There were also announcements that could impact some property owners and buyers, including the abolition of stamp duty relief for people purchasing more than one property. This will take effect from June 1st 2024.

A scheme offering tax breaks for owners who make their properties available for holiday lets is also due to end in April 2025.

The higher rate of capital gains tax paid on property sales, meanwhile, will fall from 28% to 24% at the start of the 2024-25 financial year.

Fuel and alcohol duty freezes extended

The Budget also included measures relating to everyday costs for consumers.

Fuel duty has once again been frozen, with a 5p cut in duty on petrol and diesel set to stay in place for another year, having previously been scheduled to end this month.

The freeze on alcohol duty, which was due to end in August, has also been extended until February 2025.

Tobacco duties, meanwhile, will see a one-off increase of £2 per 100 cigarettes, and a new tax on vaping products is due to come into place from October 2026.

Policing initiatives

In a section of the Budget dedicated to public sector efficiency, the Chancellor gave details of some initiatives that could have an impact on policing.

He said £75 million will be made available for the wider rollout in England and Wales of schemes such as violence reduction units and hotspot policing. Such projects have reportedly prevented an estimated 136,000 knife crimes and other violent offences.

The Government has also pledged to spend £230 million on time- and money-saving technologies designed to speed up Police response times. Mr Hunt referred specifically to tools allowing people to report crimes by video call and the use of drones as first responders “where appropriate”.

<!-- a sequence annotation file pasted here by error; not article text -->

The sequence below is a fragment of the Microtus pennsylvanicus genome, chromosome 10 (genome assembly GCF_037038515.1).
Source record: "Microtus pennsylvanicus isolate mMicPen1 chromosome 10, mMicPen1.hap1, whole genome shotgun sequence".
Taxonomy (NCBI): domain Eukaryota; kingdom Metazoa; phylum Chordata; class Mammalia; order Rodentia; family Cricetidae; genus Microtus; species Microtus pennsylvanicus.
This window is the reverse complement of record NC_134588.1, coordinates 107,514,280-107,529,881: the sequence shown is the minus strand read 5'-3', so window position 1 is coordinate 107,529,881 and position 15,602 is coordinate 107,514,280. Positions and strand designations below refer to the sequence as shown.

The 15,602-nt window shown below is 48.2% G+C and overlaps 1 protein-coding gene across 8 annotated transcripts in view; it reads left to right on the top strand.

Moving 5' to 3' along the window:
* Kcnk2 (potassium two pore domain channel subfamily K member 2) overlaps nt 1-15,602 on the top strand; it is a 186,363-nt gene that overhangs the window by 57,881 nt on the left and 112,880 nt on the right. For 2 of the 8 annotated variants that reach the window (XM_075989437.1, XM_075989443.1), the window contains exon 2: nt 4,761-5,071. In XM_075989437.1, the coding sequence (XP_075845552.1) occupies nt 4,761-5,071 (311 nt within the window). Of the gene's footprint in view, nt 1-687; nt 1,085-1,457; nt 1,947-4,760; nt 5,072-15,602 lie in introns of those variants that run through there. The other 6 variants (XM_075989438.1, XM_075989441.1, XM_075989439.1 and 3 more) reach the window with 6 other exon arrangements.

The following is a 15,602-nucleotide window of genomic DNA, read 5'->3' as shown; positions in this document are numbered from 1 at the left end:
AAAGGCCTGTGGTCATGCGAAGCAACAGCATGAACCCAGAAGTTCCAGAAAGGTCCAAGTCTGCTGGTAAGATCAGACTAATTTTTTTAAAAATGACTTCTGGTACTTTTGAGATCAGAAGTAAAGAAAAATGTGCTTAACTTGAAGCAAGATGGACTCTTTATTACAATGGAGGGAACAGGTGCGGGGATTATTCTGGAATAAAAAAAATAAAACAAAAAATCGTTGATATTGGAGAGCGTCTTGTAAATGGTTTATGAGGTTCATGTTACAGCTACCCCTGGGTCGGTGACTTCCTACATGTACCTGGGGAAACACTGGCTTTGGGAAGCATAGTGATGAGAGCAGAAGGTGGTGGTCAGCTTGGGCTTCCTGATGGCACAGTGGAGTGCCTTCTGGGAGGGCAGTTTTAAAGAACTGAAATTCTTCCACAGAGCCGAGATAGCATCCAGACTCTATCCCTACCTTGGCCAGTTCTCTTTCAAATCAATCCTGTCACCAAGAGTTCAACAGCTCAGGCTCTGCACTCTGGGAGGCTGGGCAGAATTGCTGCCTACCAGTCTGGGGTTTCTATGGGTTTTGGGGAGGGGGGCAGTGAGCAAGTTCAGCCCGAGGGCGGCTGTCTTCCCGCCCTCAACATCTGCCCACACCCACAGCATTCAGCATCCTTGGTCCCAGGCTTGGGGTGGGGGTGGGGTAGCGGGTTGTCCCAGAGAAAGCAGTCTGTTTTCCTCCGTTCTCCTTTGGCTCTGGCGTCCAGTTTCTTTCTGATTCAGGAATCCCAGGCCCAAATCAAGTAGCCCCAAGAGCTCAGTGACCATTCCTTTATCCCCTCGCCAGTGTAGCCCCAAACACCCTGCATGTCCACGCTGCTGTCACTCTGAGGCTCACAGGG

He also said improved productivity and efficiency would help Police Officers get back some of the time they currently spend on “unnecessary admin”, freeing up the equivalent of 20,000 Officers a year.

Inflation and the economy

Working people in the UK have seen their finances severely affected by historically high rates of inflation in recent years.

As far as the current and future picture for inflation is concerned, the Chancellor cited forecasts from the Office for Budget Responsibility (OBR) indicating that the rate of price growth will fall below the Government’s 2% target in “a few months’ time”.

The OBR is also predicting that the UK economy will grow by 0.8% this year and 1.9% in 2025.

Ahead of the Budget, Metfriendly wrote to the Chancellor of the Exchequer to call for him to reform the Lifetime ISA property limit, in support of Officers trying to navigate the housing market and travel costs.

With a huge proportion of the UK’s Police Force having to live up to two hours away from their place of work, Metfriendly has called for the current cap to be increased from £450,000 and for the Chancellor to consider switching the current property cap to a personal limit of £450,000. This would mean those buying together as a couple can combine their limits to make an average-price first-time property purchase in a large city achievable without incurring a penalty charge.

We were disappointed to see that no such reforms were included in the Budget announcement.

If you’ve been struggling with recent increases in the cost of living and want to get a better grip on your finances, you can find out what options are available to you at one of our personal finance seminars. These events cover everything from family finances to pensions and retirement.

Alternatively, book a call with us if you’d prefer to have a one-to-one chat.